One good tip to remember the difference between Unicast, Multicast and Broadcast is respectively one-to-one, one-to-many and one-to-all.
One stream is sent from one single camera to one single receiver (that first PC in the pic below) asking for that stream:
* Multiple Unicasting : When operating in Unicast mode and multiple clients (the 3x PCs in that example below) request the same stream at the same time, the encoder has to encode and send the stream for each client. This could result in overloading the encoder, causing all kinds of artifacts to appear, or the stream might break completely:
=> In that case and for a more efficient use of the network bandwidth, the preferred method would be Multicast:
One stream is sent to all the receivers (2x PCs in that example below) requesting for that stream at the same time. Copies of the stream are made at the Multicast routers where necessary, so the camera only has to encode a single stream preventing the encoder in the camera from being overloaded:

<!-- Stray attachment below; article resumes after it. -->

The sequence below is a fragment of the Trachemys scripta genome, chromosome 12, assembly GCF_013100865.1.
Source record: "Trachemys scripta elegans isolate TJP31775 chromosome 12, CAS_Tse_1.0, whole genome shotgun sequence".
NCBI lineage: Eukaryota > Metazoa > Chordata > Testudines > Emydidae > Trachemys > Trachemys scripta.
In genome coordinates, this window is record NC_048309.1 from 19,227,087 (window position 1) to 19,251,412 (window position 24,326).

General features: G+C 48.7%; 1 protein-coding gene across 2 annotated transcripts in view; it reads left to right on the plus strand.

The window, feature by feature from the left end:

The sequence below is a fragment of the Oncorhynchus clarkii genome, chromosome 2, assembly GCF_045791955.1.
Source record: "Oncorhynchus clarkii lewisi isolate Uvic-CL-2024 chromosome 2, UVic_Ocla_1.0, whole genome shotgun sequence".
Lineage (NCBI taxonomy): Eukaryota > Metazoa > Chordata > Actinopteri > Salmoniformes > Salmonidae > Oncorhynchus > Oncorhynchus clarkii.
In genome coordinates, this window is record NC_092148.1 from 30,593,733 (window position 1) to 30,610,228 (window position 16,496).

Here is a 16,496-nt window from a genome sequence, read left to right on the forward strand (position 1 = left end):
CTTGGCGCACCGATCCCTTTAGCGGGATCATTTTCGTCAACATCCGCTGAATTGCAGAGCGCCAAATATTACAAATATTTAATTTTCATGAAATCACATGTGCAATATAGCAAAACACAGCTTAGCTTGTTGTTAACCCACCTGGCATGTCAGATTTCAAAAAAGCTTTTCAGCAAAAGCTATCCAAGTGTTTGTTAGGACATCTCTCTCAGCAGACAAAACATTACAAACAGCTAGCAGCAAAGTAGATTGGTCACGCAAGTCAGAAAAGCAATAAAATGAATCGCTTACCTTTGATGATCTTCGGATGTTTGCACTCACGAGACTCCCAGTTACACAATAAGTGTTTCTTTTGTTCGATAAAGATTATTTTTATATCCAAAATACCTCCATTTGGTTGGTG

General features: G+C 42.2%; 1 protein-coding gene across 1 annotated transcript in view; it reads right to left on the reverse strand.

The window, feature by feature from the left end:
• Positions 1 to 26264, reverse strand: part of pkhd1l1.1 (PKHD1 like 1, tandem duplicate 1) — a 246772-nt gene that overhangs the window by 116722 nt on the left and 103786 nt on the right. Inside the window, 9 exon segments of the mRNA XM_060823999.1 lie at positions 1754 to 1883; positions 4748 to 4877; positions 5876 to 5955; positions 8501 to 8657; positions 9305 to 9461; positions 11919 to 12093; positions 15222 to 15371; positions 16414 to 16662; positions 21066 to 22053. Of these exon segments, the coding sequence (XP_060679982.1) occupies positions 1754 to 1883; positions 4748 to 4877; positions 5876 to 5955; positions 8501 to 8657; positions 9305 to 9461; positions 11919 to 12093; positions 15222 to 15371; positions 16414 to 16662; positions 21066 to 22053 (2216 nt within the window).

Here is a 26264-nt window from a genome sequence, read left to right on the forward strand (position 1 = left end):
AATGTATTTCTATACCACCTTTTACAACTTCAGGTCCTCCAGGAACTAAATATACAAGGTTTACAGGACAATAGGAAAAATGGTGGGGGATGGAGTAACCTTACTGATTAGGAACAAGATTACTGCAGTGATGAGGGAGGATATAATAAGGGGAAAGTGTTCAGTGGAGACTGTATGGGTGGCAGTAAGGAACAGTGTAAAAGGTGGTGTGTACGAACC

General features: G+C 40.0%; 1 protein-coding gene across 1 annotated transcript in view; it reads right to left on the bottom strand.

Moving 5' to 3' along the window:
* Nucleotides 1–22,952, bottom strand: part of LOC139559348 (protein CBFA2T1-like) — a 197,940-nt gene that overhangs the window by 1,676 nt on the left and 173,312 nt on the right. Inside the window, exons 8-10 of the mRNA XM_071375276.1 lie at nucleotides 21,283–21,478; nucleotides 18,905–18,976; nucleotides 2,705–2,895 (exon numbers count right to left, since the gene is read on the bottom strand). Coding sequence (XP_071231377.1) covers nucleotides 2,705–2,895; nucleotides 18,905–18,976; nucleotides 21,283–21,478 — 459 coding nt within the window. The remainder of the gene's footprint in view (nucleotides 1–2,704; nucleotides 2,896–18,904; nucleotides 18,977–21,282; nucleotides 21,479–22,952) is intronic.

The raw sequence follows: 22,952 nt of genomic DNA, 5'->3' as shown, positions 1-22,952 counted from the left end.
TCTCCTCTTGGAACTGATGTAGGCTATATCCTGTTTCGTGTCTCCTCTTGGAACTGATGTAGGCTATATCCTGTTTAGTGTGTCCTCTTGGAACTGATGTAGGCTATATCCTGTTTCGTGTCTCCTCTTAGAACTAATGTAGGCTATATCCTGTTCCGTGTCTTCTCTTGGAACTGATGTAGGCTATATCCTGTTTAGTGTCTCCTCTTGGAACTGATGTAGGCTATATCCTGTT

One stream is sent to ALL the receivers (not only a group of them as supported in Multicast) INDEPENDENTLY if they asked or not for that stream. An example of it is in the pic below where the first PC is receiving that stream even it if did not request it limiting the available bandwidth for this PC: